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Netgear has been in the business of making digital media-streaming boxes longer than most of its competitors, with its MP101 audio streamer appearing way back in 2004. Of course the streaming market has changed drastically since then and the move to "the cloud" has meant that streaming PC-based media within the home isn't as crucial any more. Services like Netflix and Pandora mean that you no longer need a home library of digital files, and can stream them remotely instead.
While its competitors still include some sort of in-home streaming support, Netgear jettisoned it some time ago with the entry-level NTV200, and this trend continues with the NTV300. However, you can upgrade to the NeoTV Max, which includes WiDi laptop mirroring, DLNA (streaming media from networked Macs and Windows PCs), and a QWERTY keyboard remote for $69.95. And new for 2013 is a Google TV version, the NeoTV Prime GTV100.
At its current sale price of $39.95, the NTV300 is 10 dollars cheaper than the basic Roku. But the Netgear offers far fewer channel choices, with only YouTube and the SlingPlayer app (for streaming content from Slingboxes) as major differentiators from the Roku. Moreover, the Netgear's interface is a step down, too; the Roku LT's simplicity wins it extra points.
Design and features
Unless you buy a (now discontinued) Boxee Box or a Roku Streaming Stick, then most streaming-media boxes are interchangeable from a design standpoint. They're roughly square, a little bigger than a hockey puck, and usually black. This is the case with the NTV300, and while ports may differ on each box, the Netgear has a minimum of an HDMI port and an Ethernet connection. If you have a legacy TV without HDMI or want to play back media from a USB key (or even anywhere else in the house), this isn't the model for you; upgrade instead to the aforementioned NeoTV Max for those features. Thankfully, though, the most affordable NeoTV does offer Wi-Fi, so you can also connect to the Internet wirelessly.
The remote control has its good points but they're outnumbered by its bad ones. While most users will appreciate the remote's shortcut keys for popular services such as Netflix, and its relatively ergonomic feel, the eight-way pad needs some attention. It gives you the usual up/down/left/right, but in the corners -- and with no clear delineation -- you also get RGBY buttons, which can actually interfere with navigation if accidentally pressed, and while I'm at it, they're very squishy.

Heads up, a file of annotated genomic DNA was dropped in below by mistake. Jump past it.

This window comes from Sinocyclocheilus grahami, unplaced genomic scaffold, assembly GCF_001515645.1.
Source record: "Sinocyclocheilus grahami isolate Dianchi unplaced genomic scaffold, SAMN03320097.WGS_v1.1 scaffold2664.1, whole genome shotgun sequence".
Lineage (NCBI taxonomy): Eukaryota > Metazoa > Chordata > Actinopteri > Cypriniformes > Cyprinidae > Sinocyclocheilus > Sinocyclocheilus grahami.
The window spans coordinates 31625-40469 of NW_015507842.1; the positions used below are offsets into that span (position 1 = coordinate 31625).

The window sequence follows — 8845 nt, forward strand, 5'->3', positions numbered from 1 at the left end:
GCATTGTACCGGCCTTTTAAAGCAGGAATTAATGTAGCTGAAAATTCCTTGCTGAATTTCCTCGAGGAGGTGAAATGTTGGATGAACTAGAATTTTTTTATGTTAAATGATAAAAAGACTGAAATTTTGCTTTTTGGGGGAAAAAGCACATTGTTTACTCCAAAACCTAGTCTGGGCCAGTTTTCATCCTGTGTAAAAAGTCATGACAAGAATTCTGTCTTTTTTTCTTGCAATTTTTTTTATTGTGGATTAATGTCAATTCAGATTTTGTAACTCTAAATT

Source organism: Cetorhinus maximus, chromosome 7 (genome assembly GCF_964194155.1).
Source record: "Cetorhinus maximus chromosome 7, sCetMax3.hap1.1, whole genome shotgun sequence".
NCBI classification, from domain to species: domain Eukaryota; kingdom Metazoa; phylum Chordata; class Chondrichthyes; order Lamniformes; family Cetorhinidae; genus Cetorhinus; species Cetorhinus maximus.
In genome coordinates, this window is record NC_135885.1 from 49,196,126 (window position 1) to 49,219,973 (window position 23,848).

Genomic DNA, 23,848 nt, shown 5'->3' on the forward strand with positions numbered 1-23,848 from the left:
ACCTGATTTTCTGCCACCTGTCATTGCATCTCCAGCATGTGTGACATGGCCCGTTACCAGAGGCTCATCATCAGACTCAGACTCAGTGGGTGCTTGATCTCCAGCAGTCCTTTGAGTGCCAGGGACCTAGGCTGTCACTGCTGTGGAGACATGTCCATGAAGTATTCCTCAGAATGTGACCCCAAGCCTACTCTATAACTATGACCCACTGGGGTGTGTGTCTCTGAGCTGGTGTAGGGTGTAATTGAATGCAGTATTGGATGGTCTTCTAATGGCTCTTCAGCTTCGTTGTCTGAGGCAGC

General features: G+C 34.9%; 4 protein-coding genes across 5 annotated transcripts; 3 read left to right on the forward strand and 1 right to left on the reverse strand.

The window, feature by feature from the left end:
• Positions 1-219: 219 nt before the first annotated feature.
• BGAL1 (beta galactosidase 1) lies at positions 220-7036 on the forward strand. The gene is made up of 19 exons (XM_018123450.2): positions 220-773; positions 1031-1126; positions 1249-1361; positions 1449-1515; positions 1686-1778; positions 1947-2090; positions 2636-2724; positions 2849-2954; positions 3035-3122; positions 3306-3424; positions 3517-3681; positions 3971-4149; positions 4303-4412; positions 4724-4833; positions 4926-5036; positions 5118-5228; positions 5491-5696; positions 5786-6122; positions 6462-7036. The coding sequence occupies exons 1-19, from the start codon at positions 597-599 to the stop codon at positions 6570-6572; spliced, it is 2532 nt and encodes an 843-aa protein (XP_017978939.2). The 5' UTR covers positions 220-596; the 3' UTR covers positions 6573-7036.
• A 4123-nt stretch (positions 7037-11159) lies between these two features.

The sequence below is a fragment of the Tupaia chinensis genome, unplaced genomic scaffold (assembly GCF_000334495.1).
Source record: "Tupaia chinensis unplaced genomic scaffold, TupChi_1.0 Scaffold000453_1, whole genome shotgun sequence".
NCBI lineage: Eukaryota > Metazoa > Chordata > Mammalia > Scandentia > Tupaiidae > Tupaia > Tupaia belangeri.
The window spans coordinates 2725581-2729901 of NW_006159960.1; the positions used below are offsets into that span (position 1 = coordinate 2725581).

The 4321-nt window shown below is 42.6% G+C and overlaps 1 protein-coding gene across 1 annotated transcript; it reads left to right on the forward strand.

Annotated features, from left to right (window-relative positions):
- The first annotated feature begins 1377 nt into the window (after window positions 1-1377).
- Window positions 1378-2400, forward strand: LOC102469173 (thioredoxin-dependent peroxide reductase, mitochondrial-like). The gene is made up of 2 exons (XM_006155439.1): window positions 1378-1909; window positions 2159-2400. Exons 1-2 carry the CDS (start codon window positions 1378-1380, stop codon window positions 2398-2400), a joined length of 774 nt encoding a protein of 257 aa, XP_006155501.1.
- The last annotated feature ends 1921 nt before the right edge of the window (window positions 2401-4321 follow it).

Content: What you can watch
The NeoTV is strictly a cloud-streaming device but has a decent selection of services. Netflix is here, along with Hulu Plus, Vudu, YouTube, Rhapsody, and Pandora. Indeed, there's even a CNET channel, too.
But the NeoTV is in direct competition with the $50
But, though it doesn't have YouTube, Roku offers all of the other important NeoTV channels, as well as Amazon Instant, Crackle, HBO Go, Slacker, and Spotify -- all of which are no-shows on the NeoTV. And Roku has already announced more channels on the way for 2013, including one that will let it double as a virtual cable box for Time Warner Cable customers.
When you're paying $50 for a set-top box, what does "performance" mean to you? While it's easy to determine the difference in picture quality between a cheap DVD player and a more expensive Blu-ray spinner -- the type of media used to test them is a known quantity -- a streaming box is dependent on the vagaries of Net streaming. Most of the players that come out now feature the same services and similar playback quality, so it's the interface that counts for most of the player's performance evaluation.
In the case of the Netgear, it's had a few years to get its interface right, but it still looks a bit cluttered compared with simpler interfaces like those on the Apple TV and Roku boxes. What you get is rows and rows of icons, though at least the first section is customizable. But this also creates its own problem, as it's easy to accidentally move icons around by pressing the colored buttons (in this instance blue).
As I alluded to, it's difficult to evaluate playback performance of this unit, but mostly it worked as you'd expect, with Netflix movies scaling up to look quite impressive on the Sharp Elite Pro television with excellent contrast, detail, and color. That said, I did find that there were occasions when the unit would slow down, which meant the interface would become sluggish, or, worse, the stream would stutter, causing audio sync issues. I tried three different networks (home and work, plus wired) and had some intermittent issues with all three, and didn't have the same problems streaming the same content with a Samsung D7000 television or WD TV box. As this is just dependent on the performance of external factors, it's difficult to pinpoint the cause exactly, but it didn't make me feel as confident about this unit as I am about its competition.
Some of the apps are only half-baked at this point; for example, there is a search bar in TuneIn, but no QWERTY keyboard appears to enable text input, and the new Slingbox is practically unusable. There are no onscreen controls and you need to use the Options button to access the controls. However, the lag from commands is almost intolerable with 15 seconds between press and action, while by comparison the lag on the desktop app is a much friendlier 2 seconds.
The Negear NeoTV NTV300 is cheap, and if you don't want to do anything more complicated than listen to Pandora, it could be a good way to do that. However there are plenty of other devices that do what this box does and better -- most notably and obviously, the Roku LT for just $10 more.
With that in mind, we'd recommend that everyone in this price range get the Roku. Those who need an Apple-friendly option can opt for the $100